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Interest rate hikes in the Tri-Cities: Here's how you could be affected

Are you worried about interest rate hikes? If you're a home owner, seller or buyer, here's how the recent half-point interest rate hike could affect you.
Coquitlam housing
Don't expect prices to drop too quickly, despite an unprecedented second half a point interest rate hike, says an economist with the BC Real Estate Association.

No one was too surprised when the Bank of Canada hiked interest rates last Wednesday (June 1) for the second time in as many months.

But back-to-back half-point rate hikes to stem inflation are still rare, with more expected to come. The impact is expected to slow housing sales in the Tri-Cities in the coming months.

Everyone is waiting for the next shoe to drop, says Eddie Cocciollo, president of Dominion Lending Centres, who has an office in Port Coquitlam.

He said he couldn't predict when the next rate hike will come and what it would be, but believes the Bank of Canada has an aggressive plan to bring inflation down from 6.8 per cent to a "neutral" two per cent.

"It's anybody's guess but the pressure is on, it looks like the Bank of Canada, is not shying away form being very 'hawkish,'" said Cocciollo.

Those with existing mortgages might not feel the pain so much, said Cocciollo, because there are things banks can do to keep payments the same, while accommodating higher interest rates, mostly by reducing the amount being contributed to the principal.

There are dangers however, if the balance is more than the home is worth, but lenders will raise payments before negative amortization occurs.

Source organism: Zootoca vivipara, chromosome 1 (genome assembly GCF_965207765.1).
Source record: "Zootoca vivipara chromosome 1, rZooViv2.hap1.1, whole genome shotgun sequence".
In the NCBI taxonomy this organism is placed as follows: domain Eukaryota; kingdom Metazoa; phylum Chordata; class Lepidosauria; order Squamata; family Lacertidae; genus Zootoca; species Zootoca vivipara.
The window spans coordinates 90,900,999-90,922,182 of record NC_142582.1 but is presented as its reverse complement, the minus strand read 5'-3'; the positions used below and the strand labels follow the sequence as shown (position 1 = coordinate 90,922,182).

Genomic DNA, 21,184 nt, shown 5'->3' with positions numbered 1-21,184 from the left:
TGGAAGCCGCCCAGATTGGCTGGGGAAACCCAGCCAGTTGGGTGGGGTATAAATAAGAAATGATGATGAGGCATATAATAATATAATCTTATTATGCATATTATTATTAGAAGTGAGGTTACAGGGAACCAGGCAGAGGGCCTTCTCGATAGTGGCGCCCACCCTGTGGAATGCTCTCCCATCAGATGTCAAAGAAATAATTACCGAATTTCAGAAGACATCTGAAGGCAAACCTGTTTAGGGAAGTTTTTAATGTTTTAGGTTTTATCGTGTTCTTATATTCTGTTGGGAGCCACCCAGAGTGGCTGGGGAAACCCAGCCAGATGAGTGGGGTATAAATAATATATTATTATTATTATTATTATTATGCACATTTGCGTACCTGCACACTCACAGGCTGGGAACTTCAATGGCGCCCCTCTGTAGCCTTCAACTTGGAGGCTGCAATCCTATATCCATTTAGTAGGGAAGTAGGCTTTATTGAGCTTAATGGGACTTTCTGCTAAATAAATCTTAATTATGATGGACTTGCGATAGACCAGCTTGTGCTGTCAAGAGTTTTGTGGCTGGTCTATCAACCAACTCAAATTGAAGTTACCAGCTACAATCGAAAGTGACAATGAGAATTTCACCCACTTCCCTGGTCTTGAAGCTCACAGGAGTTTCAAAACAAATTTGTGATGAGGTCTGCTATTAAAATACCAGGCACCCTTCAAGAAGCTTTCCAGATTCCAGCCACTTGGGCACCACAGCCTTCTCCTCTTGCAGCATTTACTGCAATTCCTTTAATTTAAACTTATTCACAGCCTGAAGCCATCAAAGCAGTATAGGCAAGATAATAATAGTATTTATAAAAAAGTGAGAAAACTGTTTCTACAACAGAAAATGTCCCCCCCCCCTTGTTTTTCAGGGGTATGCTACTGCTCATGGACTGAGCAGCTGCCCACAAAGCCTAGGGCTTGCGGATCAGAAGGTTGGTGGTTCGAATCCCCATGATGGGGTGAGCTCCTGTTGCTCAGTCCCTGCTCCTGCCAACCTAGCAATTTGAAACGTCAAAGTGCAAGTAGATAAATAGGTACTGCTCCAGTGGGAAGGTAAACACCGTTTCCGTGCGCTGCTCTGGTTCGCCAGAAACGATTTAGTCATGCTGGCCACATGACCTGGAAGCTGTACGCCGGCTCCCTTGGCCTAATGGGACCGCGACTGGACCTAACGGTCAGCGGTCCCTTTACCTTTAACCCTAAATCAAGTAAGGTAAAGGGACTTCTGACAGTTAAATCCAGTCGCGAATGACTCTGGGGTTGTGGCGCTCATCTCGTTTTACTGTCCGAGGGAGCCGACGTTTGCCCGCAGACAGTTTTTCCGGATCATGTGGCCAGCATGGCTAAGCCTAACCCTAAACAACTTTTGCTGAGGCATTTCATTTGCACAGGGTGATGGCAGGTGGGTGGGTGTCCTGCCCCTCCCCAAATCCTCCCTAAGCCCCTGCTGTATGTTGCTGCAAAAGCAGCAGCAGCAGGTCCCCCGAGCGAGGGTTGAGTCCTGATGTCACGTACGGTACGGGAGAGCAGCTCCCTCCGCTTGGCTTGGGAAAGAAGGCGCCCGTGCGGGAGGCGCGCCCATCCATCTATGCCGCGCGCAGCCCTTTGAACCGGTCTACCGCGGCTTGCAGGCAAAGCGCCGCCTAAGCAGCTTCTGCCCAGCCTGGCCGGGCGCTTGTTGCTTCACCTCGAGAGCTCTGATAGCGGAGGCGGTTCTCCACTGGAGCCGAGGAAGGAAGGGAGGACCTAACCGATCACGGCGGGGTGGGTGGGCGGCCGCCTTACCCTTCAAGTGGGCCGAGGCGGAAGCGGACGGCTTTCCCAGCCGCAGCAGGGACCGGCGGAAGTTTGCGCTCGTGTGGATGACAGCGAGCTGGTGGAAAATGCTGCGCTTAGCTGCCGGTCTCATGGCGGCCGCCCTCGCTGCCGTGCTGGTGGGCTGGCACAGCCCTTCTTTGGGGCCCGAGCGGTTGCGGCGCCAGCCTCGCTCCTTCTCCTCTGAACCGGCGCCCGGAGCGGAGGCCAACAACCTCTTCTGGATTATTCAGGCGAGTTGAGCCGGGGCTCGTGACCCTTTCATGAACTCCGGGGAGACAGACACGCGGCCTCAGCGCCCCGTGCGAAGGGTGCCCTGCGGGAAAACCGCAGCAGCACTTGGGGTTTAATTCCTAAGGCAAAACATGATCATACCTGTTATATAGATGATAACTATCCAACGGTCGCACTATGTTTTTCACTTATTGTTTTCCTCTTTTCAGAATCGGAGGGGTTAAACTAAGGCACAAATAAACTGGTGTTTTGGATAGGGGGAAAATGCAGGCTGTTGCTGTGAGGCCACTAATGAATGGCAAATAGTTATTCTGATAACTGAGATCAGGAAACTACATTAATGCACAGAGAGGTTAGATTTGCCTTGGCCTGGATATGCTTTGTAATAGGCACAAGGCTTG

Here's how a half-point increase affects your mortgage

Generally, every half point rate hike equals $60 for every $100,000, Cocciollo said, so someone with a $500,000 mortgage could conceivably face a $300 monthly additional payment with the latest interest rate increase. 

"That’s a guesstimate," he said, noting that the impact depends the amount of the mortgage, amortization and payment frequency.

Also affected are home buyers, said Cocciollo, who explained that a half point boost to the interest rate reduces buying power by 12 per cent.

"If you had that dream home and they're asking for $1 million and you now only qualify for $900,000 — you're out," he said.

Buyers are likely to wait to see if home prices come down before getting into the market. 

"As a purchaser you are going maybe wait, if rates rise maybe those prices are going to come down."

With higher interest rates, home sellers are likely to take their home off the market if they aren't getting the offers they want.

B.C. home buyers will wait, sellers will take listings off the market 

In the short term, many will likely wait to see what happens to the interest rate over the next few months.

Cocciollo said he expects the dust to settle once the market factors in the changes.

In the meantime, he said, only people who have to sell — such as those involved in an estate sale or people in the midst of a divorce — will list their properties.

"Buyers are waiting, sellers are waiting, the only ones that are transacting are the ones that have to," he said.

Already there is a sign of a slow down. Real estate sales in Greater Vancouver dropped more than 30 per cent last month compared to last May, and listings have dropped 10 per cent since last year, too.

As a result, the Tri-City real estate market is already adjusting to the anti-inflationary move, with house prices dropping slightly in Coquitlam and Port Coquitlam.

Port Moody, was the lone hold out, with prices actually increasing in May, according to a data released by the Real Estate Board of Greater Vancouver.

But don't expect any big downturn in price, says the chief economist with the BC Real Estate Association.

"Markets are adjusting to a much different interest rate environment than like anything we have seen in the past decade. As a result, sales activity in the Lower Mainland has declined, albeit from a very high level in the first quarter of 2022," Brendon Ogmundson told the Tri-City News.

Historically, it takes time for prices to react to government intervention into the real estate market, he said, citing the years 2018-2019 when sales declined 30 per cent due to Bank of Canada tightening and the federal mortgage stress test.

"But we saw only a muted and lagged response from prices as it took time for markets to have an excess of supply," Ogmundson noted.

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